Small angle X-ray scattering (SAXS) is a powerful technique used to study the structure of materials at the nanoscale level. In recent years, it has become an essential characterization tool in numerous research fields such as materials science, biostructural research or renewable energy and storage. The technique became popular for a wide range of reasons including the fact that it does not require extensive sample preparation and it is non-destructive, which makes it fast and cost-effective. Although sample preparation is minimal, careful attention to detail when preparing for SAXS experiments is crucial to obtain high-quality data and accurate results.
In this article, we will discuss six common sample pitfalls that any researcher should look out for when preparing for SAXS experiments. By understanding these challenges and the strategies to bypass them, you can save time and resources, and ensure that your experiments yield reliable and reproducible results. Whether you are a seasoned SAXS user or new to the technique, this article will give you valuable insights that will help you get the most out of your experiments.
Advantages of SAXS sample preparation
Sample preparation is an essential aspect of any analytical technique including SAXS. However, in comparison with other laboratory characterization methods, the sample preparation for SAXS presents several noteworthy advantages:
- Minimal sample requirements: SAXS requires very small sample volumes, typically in the range of tens of microliters (smaller volumes down to a few microliters are possible depending on the sample environment). This makes it possible to analyze samples that are difficult or expensive to obtain in large quantities.
- Flexibility in sample preparation: SAXS can be used to study samples in solution or in the solid state, depending on the nature of the sample. Additionally, samples can be measured under a wide range of conditions, such as different temperatures, strains, or humidities, allowing for in situ analysis. Moreover, reactivity chambers and flow through measurements are available for monitoring chemical reactions.
- Simplicity of sample preparation: SAXS sample preparation is relatively simple and straightforward, with no special or complex preparation steps required. Samples can be analyzed as-is, with minimal or no modification, making the process faster and more cost-effective.
- Compatibility with a wide range of sample types: SAXS is a versatile technique that can be used to study a wide range of sample types, including polymers, nanoparticles, biological molecules, operando cells and more.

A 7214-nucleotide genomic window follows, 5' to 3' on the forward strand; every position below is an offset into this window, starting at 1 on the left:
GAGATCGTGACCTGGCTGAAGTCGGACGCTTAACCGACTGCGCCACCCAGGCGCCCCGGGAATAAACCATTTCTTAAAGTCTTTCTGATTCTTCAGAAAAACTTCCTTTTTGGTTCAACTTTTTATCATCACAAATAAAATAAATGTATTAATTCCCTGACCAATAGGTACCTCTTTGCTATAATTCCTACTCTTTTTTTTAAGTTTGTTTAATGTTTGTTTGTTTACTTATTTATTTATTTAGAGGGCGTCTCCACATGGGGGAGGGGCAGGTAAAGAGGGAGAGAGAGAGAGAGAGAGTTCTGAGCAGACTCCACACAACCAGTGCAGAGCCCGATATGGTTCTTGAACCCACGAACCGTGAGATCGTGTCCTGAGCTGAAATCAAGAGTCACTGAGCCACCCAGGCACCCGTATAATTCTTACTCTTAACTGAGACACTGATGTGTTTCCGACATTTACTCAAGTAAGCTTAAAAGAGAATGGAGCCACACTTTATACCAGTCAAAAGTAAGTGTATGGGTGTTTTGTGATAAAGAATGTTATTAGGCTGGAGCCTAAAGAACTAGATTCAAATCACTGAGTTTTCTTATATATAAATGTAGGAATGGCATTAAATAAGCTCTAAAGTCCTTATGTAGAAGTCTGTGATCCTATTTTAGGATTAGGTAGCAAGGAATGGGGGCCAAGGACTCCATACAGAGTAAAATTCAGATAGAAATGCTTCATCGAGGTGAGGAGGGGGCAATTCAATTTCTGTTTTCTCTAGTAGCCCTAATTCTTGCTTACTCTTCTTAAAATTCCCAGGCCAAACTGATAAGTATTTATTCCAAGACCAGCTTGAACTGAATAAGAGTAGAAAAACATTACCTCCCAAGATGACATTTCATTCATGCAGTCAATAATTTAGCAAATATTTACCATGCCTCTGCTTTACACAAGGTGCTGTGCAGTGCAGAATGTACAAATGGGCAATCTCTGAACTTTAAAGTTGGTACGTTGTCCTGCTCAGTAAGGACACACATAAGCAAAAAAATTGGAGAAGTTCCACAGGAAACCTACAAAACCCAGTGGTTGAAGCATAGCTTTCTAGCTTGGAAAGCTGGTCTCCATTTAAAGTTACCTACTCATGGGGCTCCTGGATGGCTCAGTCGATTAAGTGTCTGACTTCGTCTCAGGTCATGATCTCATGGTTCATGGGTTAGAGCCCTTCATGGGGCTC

While SAXS sample preparation and data collection are rather straightforward, data analysis can be complicated, and it is thus important to ensure the absence of artifacts. Prior knowledge of the sample’s properties and behavior under various conditions can be crucial for conducting successful SAXS experiments. Here are some questions to ask yourself before starting:
1. How stable is my sample over time?
Some processes can cause a sample to become unstable, leading to changes in its structure and the SAXS scattering pattern. These processes may include:
- Aggregation or precipitation: They can occur in various types of samples such as proteins or nanoparticles and manifest as a change of size over time, which might be followed by sedimentation or flocculation. When aggregation takes place, a visual indication can be an increase in the turbidity of the solution. The formation of larger particles that scatter X-rays at different angles can lead to inaccurate results with increased sample size values and decreased porosity values. To avoid aggregation, it is important to ensure that the sample is well dispersed in the solvent and that the concentration is not too high.
- Sedimentation: Following sedimentation, a concentration gradient can form in the sample, which will induce alterations of the SAXS data. In addition, sedimentation can cause the sample to become more ordered or aligned along the vertical axis, which can affect the orientation and symmetry of the scattering pattern. To address sedimentation, lower concentration samples can be used while making sure to maintain the appropriate ratio between particles and surfactant. Another strategy to prevent sedimentation could be to use rotating capillaries and flow through sample cells. Fig. 1 shows an example of sedimentation occurring when the suspending media is not chosen correctly.
Fig. 1 1 µm Silica particles in various suspending media: (1) 100% water, (2) 50 % water 50 % isopropyl alcohol (IPA), (3) 100% IPA.
- Phase separation often occurs in unstable emulsions due to high concentrations of the sample components, incorrect choice of solvent or if the sample is not homogenous. New highly performant X-ray sources offer the possibility to perform SAXS measurements in rather short timeframes. However, as a rule of thumb to ensure reliable results, no changes in sample state (color/density) should be observed in a filled capillary over one hour.
2. Is my sample too absorbing?
Measurements performed on highly X-ray absorbing samples suffer from loss of signal and reduced sensitivity. This can however be bypassed by either using higher energy X-rays which are less likely to be absorbed compared to lower energy X-rays (their shorter wavelengths and higher frequencies allows them to penetrate deeper into the material without being absorbed) or by using a thinner sample. In the case of absorbing dispersions, diluting the sample and using thinner capillaries can also prove beneficial.